1 January 1957, Ruyigi, Ruyigi Province, Burundi
Marguerite Barankitse is a Burundian humanitarian.
Barankitse began providing food and shelter to 25 children on October 25, 1993, one of the worst days of the Burundi Civil War. She saw many people brutally killed before her very own eyes and gathered 25 children who were there as well so she could help them. With the help of European and Burundian friends she organized a help network that managed to provide care for a growing number of children. In May 1994 the Roman Catholic Bishop of Ruyigi, Bishop Joseph Nduhirubusa agreed to transform a former school into a children’s shelter called ‘Maison Shalom’.
Her activities expanded to other cities such as Butezi and Gizuru where she opened other children’s shelters.
In 2004 an estimated 20,000 children had benefited from her help, either directly or indirectly.
The scope of her action, as well as the fact that she protects all children without consideration of their origin, Tutsi or Hutu, brought her praise from all corners of the world:
- 1998 : Prix des Droits de l’homme de la République française – Liberté – Égalité – Fraternité (Human Rights award of the French government)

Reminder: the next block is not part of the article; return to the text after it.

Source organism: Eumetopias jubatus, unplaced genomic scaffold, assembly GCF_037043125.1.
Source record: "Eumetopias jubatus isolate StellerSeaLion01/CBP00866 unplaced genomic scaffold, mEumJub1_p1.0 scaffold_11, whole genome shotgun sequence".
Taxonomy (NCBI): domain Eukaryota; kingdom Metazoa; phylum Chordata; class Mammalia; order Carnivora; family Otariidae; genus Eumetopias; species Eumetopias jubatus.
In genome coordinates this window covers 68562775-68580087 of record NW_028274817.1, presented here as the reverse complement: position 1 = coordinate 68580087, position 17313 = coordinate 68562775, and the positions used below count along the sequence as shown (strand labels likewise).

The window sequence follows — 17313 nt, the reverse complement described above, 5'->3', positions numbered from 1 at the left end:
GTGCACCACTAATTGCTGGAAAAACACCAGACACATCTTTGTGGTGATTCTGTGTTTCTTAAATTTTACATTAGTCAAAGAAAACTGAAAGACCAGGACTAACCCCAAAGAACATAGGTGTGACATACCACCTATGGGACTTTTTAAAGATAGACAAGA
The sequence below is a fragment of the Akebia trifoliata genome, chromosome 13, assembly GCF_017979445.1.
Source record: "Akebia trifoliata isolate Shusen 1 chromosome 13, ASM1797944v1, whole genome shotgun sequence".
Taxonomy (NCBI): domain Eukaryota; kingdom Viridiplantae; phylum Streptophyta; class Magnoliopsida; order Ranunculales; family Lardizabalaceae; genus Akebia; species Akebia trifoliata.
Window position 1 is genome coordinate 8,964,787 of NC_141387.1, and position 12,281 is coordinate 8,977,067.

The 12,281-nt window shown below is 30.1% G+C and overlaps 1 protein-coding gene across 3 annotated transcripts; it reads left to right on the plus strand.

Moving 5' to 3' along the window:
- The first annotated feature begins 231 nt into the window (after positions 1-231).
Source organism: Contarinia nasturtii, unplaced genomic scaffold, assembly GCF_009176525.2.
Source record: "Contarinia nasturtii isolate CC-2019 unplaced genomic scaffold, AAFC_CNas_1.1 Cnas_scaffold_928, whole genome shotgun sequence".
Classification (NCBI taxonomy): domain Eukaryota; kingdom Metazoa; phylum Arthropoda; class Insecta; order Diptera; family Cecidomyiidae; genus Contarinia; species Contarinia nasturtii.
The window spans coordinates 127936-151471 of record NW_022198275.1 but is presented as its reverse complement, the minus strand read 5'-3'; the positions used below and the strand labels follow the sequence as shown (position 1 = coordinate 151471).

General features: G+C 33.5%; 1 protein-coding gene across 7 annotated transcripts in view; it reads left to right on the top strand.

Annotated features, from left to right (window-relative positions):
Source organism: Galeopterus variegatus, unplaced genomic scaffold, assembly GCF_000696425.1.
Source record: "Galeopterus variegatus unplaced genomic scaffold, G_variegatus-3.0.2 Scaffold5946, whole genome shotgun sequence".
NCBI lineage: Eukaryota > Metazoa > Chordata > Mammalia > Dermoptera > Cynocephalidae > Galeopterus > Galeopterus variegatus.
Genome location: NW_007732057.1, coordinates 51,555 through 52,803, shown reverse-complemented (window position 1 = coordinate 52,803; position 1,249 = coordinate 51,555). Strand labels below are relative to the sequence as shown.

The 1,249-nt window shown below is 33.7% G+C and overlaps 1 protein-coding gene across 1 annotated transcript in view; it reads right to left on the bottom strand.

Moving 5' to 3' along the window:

- 2000 : North-South Prize from the Council of Europe
- 2003 : World’s Children’s Prize for the Rights of the Child
- 2004 : Voices of Courage Award of the Women’s Commission for Women and Refugee Children
- 2004 : Nansen Refugee Award
- 2008 : Opus Prize
- 2008 : UNESCO Prize
- In June 2009, Grand Duchess Maria Teresa of Luxembourg, UNICEF Eminent Advocate for Children, visited Maison Shalom during a tour of Burundi. In October 2011, the Grand Duchess welcomed Marguerite Barankitse to Luxembourg to open a photographic exhibition in support of Maison Shalom.
- On November 24, 2011, Marguerite Barankitse received the Prize for Conflict Prevention from the hands of Kofi Annan. The Conflict Prevention Prize is awarded every year by the Fondation Chirac, launched in 2008 by former French president Jacques Chirac.
- On April 24, 2016 Marguerite was awarded the $1.1m Aurora Prize for Awakening Humanity, an award given to humanitarians in memory of the Armenian Genocide.